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April Newsletter

This is a great time to be outside enjoying the pleasant weather, aromas, flowers, and Southern California life. We also may want to think about planting California Friendly plants (many have very lush, controllable growth with beautiful flowers) that use less water. We have listed some in our water-wise section but we carry many more at our nursery.

I recently went on an early morning spring hike at my favorite local hiking area (Chantry Flats). The crisp air, the birds coming back, the new spring growth; I focused on how beautiful the reflections of trees, hills and rocks were off the larger bodies of water. So much of nature can be reflected in our landscapes. Whether it is a natural landscape or even the way we can use our pools to add the magnificent, tranquil and artistic effect of reflecting structures on the water.

Mark Meahl (President Garden View Inc.)
Reflections on Water

Most Garden View pools are not just designed to be functional places to cool off, play, relax or exercise. They also provide a very important part of a beautiful environment. Bodies of water and water features are relaxing, soothing and to some very soulful. After all, water is the essence of life. To most of us the pleasure of being at a beach, lake or other large body of water is not something that we can explain; we just know deep inside that it makes us feel good.

Taking advantage of reflections is just one of the ways we create and tap the subliminal power of being next to water.

April + May Gardening Tips

THIN FRUITS:  Thinning fruits now, while they are the size of an olive or grape gives you fewer but larger fruits at harvest time, thinned limbs are also less likely to break under an overload of fruit. Thin nectarines, peaches, and Japanese plum about 4 to 6 inches apart. European plums don't need to be thinned.

CUPHEA: (left)
If it was cold this winter your Cuphea plants might have lost some or much of their leaves. Garden View crews feed Cuphea with a high nitrogen fertilizer and they usually recover quickly.

ABUTILON: (right)
Abutilon takes pruning well. Tip prune young plants, to spur new growth and get a fuller shape. If yours starts to become tall and gangly, snipping it back to a leaf joint will encourage it to send out new branches. Abutilon can also be pruned back hard in the spring, if you want to control its size.

Abutilon is a heavy feeder. Keep up the fertilizer for maximum bloom.

Red bird of paradise (left) should be pruned in late winter or early spring. Mexican bird of paradise and yellow bird of paradise can also be pruned at that time but should be pruned more sparingly (if at all).

The best time to prune Wisteria (right) is after they finish flowering. New growth begins the foundation for next year's blooms. This plant can take over an arbor or crush a house if it is not pruned. On any vine it is very important not to cut the main stock or everything after that point dies and you have a large mass of dead plant. By pruning regularly and heavily you can more easily identify the main stock and you can trim the lateral or side branches without damaging the main stock.

Bigleaf type hydrangea (left) set their flower buds at the ends of the upright or lateral branches, during late summer to early fall. Pruning bigleaf hydrangea in the spring or even late fall, after the buds have been set, will remove the flower buds and any chance of getting flowers that season.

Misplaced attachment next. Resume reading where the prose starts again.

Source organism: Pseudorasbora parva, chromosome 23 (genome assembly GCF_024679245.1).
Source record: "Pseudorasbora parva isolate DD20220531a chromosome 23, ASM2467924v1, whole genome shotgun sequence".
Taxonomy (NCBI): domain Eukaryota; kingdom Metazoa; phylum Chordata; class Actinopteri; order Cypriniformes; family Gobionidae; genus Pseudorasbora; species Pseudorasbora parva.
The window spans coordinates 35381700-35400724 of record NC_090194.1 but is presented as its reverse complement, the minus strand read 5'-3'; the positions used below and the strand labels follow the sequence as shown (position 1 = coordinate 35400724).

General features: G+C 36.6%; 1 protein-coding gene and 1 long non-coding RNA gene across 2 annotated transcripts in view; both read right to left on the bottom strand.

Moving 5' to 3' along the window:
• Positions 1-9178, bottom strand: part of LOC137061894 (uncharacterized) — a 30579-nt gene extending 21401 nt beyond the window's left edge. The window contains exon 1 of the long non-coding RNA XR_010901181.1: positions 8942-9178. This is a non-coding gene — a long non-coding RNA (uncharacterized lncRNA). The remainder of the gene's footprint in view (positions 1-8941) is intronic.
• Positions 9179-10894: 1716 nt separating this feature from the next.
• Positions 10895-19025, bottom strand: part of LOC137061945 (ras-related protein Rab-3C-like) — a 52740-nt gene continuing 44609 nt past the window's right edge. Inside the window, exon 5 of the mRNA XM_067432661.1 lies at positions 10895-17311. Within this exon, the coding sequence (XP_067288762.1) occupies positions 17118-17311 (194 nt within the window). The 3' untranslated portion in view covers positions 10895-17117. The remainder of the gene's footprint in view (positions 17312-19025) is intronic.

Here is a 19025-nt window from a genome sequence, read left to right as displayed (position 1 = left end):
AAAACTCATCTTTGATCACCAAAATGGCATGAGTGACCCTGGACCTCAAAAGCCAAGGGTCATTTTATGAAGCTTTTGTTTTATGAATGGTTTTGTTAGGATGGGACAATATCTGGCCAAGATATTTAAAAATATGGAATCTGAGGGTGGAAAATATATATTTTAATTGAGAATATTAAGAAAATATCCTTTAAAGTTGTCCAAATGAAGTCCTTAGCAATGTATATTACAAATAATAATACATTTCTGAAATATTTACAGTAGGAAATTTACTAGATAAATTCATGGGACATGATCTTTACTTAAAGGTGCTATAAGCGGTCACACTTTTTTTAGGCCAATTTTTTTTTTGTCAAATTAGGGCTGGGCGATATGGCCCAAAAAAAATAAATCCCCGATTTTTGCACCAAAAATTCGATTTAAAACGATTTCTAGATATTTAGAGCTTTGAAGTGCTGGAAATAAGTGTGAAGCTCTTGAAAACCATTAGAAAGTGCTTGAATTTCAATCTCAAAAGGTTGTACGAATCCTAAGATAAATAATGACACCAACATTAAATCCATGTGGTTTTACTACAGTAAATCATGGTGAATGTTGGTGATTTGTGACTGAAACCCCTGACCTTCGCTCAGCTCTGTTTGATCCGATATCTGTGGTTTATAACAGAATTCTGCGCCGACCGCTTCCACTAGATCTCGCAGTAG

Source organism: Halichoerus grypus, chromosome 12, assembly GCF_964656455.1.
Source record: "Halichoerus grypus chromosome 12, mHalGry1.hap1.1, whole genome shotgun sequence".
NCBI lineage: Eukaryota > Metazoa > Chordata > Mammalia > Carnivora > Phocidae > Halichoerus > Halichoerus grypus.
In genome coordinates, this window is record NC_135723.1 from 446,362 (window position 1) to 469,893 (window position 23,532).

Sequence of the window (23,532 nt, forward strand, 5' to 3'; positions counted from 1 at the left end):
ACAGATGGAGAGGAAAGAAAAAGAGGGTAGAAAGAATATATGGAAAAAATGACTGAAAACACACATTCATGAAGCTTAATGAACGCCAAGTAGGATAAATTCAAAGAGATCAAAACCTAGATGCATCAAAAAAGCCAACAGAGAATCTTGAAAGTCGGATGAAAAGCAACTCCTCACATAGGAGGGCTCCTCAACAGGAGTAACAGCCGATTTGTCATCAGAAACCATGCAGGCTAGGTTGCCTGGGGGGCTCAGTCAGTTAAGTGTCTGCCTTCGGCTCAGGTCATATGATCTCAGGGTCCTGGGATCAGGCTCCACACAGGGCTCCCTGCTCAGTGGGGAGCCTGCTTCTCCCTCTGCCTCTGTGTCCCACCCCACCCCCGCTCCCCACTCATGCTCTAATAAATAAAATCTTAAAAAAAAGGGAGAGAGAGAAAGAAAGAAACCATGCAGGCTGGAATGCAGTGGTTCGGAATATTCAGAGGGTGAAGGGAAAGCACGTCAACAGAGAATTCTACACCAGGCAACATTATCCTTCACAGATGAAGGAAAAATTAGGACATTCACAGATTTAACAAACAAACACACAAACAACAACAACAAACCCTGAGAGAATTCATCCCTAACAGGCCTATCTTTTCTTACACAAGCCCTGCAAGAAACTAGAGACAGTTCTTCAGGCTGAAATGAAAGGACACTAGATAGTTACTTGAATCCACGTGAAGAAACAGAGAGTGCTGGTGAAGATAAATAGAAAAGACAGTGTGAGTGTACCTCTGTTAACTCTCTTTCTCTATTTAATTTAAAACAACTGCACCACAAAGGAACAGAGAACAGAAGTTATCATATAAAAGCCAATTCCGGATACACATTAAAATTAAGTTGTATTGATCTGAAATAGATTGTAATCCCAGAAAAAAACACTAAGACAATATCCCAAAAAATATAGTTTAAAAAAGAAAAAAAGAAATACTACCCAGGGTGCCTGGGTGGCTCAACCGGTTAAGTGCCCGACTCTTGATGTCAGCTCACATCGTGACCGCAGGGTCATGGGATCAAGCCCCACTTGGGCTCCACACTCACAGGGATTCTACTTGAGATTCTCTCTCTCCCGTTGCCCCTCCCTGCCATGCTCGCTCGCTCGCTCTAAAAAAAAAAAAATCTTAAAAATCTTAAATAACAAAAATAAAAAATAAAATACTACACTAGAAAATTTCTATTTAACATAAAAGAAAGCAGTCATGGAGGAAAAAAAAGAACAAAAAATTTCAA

Bigleaf hydrangea should be pruned as soon as the flowers have faded. You should begin to see new growth coming in from the base of the plant. To keep the plant vigorous, selectively prune out the dead and weaker stems, both old and new. Don't prune out all the old wood, since this is what will keep flowering as the new growth matures.

Lantana (right) responds to heavy pruning well. Take the opportunity to prune your lantana down by as much as to within 6-12 inches of ground level. Leaves will re-emerge in spring. Lantana isn't harmed at all by such a drastic pruning, and the result will be more compact lantana shrubs. Another benefit of pruning hard now is that the plants have time to grow and you will avoid pruning off much of the flowers.

Though it is naturally a multi-stemmed shrub, Rose of Sharon can be trained to have a single trunk, looking more like a tree. It can also be trained as an espalier or shaped into a hedge.

Prune as needed to maintain the shape desired. In winter or early spring, last season's growth should be pruned away, which will help produce bigger blooms.

Camellias (right) like being fertilized in spring with a slower acting balanced fertilizer. There is still time to prune camellias before they set bud. Remember to remove dead flowers from the plant and the ground to reduce damp weather fungus diseases.

PITTISPORUM TOBIRA (Left) Don't Prune Now:
Try not to prune this plant now, though the flowers are apparent but relatively inconspicuous they enrich the garden with a beautiful aroma. There are several types of Pittisporum tobira. Some are variegated. This is a very dependable low maintenance plant.

STAR JASMINE - Trachelospermum (right) Don't Prune Now:
This very versatile, popular plant is just starting to flower. Garden View crews prune this plant only when absolutely necessary at this time of year so that you can enjoy the beautiful flowers and wonderful scent. Star Jasmine can be used and trained as a ground cover, shrub or vine.

To prevent self sowing and prolong bloom break off blossoms individually. Do not cut flower stems because they last more than a year. When they have clearly stopped producing blooms cut stem back to lower leaf joint. (This plant can survive on very minimal water)

EURYOPS: (right)
This low water use plant blooms almost all year round. Because it is blooming most of the year gardeners are reluctant of pruning it and it can become lanky and unattractive. Garden View gardeners prune the plant several times a year, the flowers are usually not all cut off and the blooms return with increased vigor.